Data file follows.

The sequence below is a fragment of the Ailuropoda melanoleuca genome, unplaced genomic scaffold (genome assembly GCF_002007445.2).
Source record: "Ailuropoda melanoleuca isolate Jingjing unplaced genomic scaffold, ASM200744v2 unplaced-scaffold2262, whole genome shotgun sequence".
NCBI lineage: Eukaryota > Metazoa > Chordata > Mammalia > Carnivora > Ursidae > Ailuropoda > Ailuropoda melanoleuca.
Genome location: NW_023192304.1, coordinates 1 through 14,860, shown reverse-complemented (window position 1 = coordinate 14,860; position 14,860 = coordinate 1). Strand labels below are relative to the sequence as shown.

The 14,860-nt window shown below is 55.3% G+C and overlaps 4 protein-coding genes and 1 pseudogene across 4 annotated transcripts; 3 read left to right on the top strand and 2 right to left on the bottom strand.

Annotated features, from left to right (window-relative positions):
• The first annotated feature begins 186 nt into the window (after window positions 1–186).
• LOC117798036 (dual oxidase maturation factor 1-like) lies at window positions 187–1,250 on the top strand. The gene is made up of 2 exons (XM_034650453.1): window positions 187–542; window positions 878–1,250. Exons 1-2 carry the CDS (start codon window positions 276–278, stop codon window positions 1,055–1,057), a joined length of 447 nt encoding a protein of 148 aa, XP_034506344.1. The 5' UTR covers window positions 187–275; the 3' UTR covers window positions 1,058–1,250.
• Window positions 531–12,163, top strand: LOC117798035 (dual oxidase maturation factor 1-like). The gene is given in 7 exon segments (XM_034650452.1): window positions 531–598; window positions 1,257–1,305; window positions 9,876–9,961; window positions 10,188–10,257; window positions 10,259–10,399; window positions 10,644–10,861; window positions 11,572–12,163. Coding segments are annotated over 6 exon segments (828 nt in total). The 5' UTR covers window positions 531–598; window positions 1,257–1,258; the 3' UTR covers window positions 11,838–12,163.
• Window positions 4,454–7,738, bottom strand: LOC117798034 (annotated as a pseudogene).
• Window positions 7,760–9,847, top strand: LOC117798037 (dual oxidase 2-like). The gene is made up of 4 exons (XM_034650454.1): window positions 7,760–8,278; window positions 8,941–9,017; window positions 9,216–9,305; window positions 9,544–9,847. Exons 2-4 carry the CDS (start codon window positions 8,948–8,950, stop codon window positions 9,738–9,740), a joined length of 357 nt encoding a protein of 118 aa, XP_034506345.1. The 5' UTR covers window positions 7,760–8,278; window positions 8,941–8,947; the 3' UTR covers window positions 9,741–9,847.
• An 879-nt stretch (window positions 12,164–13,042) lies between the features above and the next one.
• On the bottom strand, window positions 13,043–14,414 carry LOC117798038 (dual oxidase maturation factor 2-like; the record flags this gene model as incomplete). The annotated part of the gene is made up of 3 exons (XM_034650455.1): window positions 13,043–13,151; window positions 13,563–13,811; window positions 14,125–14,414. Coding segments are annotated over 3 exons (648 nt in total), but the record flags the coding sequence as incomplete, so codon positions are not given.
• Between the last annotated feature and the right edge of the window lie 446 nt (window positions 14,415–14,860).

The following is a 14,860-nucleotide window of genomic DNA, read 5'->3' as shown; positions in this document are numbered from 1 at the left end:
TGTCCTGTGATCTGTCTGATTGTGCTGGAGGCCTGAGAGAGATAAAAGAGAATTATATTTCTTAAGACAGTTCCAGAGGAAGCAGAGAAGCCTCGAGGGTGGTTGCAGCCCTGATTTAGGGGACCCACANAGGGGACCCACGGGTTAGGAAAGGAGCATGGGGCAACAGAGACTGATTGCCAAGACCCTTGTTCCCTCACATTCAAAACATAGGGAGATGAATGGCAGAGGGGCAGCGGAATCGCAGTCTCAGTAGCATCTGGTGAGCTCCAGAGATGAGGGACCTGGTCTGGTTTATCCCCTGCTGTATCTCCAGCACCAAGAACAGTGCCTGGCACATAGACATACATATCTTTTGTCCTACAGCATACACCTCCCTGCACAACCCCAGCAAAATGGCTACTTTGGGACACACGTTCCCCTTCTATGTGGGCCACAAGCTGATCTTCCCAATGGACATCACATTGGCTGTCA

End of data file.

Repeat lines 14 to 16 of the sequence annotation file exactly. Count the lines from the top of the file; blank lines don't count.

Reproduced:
• Between the last annotated feature and the right edge of the window lie 446 nt (window positions 14,415–14,860).

The following is a 14,860-nucleotide window of genomic DNA, read 5'->3' as shown; positions in this document are numbered from 1 at the left end:
TGTCCTGTGATCTGTCTGATTGTGCTGGAGGCCTGAGAGAGATAAAAGAGAATTATATTTCTTAAGACAGTTCCAGAGGAAGCAGAGAAGCCTCGAGGGTGGTTGCAGCCCTGATTTAGGGGACCCACANAGGGGACCCACGGGTTAGGAAAGGAGCATGGGGCAACAGAGACTGATTGCCAAGACCCTTGTTCCCTCACATTCAAAACATAGGGAGATGAATGGCAGAGGGGCAGCGGAATCGCAGTCTCAGTAGCATCTGGTGAGCTCCAGAGATGAGGGACCTGGTCTGGTTTATCCCCTGCTGTATCTCCAGCACCAAGAACAGTGCCTGGCACATAGACATACATATCTTTTGTCCTACAGCATACACCTCCCTGCACAACCCCAGCAAAATGGCTACTTTGGGACACACGTTCCCCTTCTATGTGGGCCACAAGCTGATCTTCCCAATGGACATCACATTGGCTGTCA